Phil LaDuke is is a Safety Transformation Architect at
Environmental Resources Management. An author, he writes about business, worker safety and organizational change topics on his blog. An avid user of social media for business networking, LaDuke has worked as a consultant in this area.
A functional workplace of diverse people and ideas is fertile ground for creativity -- and for conflict. Here's how to be a good referee.
To be an effective trainer, you need to keep it short, keep it sharp and keep it moving. If you find yourself reading the PowerPoint slides aloud, you've justly earned the blank or hostile looks glaring at you. Then, the only redemption possible is ending early.
Success, thus defined, stands on the very shoulders of such unhappy experiences as loss and quitting, failure and striking out. Dig it.
If you think of yourself as an 'entrepreneurial enterprise' instead of an 'employee,' you'll find it easier to always be the boss of you.
Effective leaders manage performance by continually reinforcing their criteria for success.
Your goals will not achieve themselves and will regrettably require your vigorous participation.
It sounds oxymoronic, or perhaps just regular moronic, but it's true. The furthest you can ever fall is when you've reached your peak.
Mediocrity has its place. Where success and survival are synonyms, not dying is winning.
It is not whether it's positive or negative that determines its quality, it's how it's delivered. Wanna help? Do it this way.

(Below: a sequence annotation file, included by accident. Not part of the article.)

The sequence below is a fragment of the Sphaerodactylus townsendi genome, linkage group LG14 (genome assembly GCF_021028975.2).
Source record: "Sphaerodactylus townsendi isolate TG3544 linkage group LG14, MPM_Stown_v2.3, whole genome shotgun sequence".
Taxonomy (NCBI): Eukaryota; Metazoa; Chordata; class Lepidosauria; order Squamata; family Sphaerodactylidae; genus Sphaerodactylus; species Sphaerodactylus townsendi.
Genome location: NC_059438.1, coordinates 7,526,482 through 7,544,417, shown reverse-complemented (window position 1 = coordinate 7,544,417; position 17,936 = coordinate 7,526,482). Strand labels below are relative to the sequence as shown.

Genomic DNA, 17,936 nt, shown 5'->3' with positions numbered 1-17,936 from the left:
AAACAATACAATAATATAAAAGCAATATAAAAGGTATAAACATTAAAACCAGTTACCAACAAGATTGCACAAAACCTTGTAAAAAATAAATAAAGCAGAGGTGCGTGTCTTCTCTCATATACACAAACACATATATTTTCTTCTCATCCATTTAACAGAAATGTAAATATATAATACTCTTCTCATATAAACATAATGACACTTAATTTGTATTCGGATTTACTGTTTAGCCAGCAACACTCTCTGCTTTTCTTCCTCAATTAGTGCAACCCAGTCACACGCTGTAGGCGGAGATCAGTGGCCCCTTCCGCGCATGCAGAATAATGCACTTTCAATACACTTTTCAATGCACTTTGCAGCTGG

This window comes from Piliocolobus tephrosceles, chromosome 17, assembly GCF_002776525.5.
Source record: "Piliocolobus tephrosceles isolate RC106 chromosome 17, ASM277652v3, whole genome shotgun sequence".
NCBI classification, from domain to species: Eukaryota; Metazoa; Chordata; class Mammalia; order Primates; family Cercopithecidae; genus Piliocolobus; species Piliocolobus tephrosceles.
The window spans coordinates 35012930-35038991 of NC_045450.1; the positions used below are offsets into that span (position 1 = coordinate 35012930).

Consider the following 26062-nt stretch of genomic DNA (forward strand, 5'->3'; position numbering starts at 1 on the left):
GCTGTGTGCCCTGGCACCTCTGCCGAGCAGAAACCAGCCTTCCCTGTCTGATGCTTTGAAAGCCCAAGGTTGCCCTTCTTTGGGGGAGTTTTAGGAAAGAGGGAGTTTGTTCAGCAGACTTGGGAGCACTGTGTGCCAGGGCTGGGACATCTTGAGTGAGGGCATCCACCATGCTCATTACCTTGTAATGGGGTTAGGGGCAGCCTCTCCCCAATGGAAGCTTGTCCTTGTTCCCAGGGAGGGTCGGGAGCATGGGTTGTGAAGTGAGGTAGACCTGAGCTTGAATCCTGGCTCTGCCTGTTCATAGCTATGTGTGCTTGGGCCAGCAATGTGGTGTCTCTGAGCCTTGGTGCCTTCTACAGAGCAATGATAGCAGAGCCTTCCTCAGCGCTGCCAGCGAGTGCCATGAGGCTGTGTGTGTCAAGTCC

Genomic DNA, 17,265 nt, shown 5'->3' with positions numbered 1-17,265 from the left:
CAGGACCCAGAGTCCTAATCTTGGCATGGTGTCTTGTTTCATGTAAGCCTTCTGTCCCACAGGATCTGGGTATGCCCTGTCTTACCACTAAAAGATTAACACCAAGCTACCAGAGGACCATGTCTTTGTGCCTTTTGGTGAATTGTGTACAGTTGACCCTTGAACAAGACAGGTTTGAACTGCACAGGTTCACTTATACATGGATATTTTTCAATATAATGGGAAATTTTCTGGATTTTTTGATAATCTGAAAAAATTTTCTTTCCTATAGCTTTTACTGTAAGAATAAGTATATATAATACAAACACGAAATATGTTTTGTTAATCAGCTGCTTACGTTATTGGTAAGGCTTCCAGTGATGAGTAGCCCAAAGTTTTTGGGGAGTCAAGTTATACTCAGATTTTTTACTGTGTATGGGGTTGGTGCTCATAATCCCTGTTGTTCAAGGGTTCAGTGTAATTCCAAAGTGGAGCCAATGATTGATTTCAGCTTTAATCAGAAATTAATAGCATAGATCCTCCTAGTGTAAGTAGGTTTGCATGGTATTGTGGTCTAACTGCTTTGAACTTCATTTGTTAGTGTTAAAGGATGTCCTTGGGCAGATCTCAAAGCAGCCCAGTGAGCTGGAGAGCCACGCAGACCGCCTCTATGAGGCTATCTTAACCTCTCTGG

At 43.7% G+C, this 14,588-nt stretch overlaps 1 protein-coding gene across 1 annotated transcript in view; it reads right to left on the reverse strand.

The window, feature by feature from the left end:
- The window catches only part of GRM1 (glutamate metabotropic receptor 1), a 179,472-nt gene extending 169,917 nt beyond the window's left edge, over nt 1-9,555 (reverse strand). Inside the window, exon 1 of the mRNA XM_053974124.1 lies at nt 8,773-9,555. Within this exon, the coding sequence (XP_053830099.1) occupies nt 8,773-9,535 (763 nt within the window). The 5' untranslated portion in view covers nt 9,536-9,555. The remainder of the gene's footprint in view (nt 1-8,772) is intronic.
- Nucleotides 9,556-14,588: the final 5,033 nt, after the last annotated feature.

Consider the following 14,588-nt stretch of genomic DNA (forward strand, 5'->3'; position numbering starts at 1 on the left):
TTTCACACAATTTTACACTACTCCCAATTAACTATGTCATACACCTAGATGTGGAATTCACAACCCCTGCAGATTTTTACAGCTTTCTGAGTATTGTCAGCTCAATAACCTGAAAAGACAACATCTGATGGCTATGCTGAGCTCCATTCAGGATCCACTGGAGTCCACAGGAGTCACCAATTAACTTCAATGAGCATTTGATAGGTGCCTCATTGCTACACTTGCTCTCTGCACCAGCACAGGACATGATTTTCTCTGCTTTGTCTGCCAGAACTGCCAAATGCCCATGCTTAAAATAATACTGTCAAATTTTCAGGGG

Deadline pressure is a crushing affliction. It can bring out the best in some, madness in others, or both, as they labor side-by-side ... in the Twilight Zone.
Keep 'em short; send an agenda around beforehand and stick to it, like white on rice; demand preparation; schedule tightly and run it like an Apollo launch. Got it? Good, meeting adjourned.
Mourn not the passing of your business's biggest time waster and productivity serial killer. Instead, calculate a dollar cost before ever scheduling another meeting, using this simple process.
Make More Happen
How one Midwestern boy survived existential ennui, unending schooling and tons of bad advice to become an entrepreneur of wisdom and renown, sort of.
Not the least of which is to consider, from time to time, that you may be out of your mind. Call it mental hygiene.
Is joining a startup actually worth it?
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© 2016 Entrepreneur Media, Inc.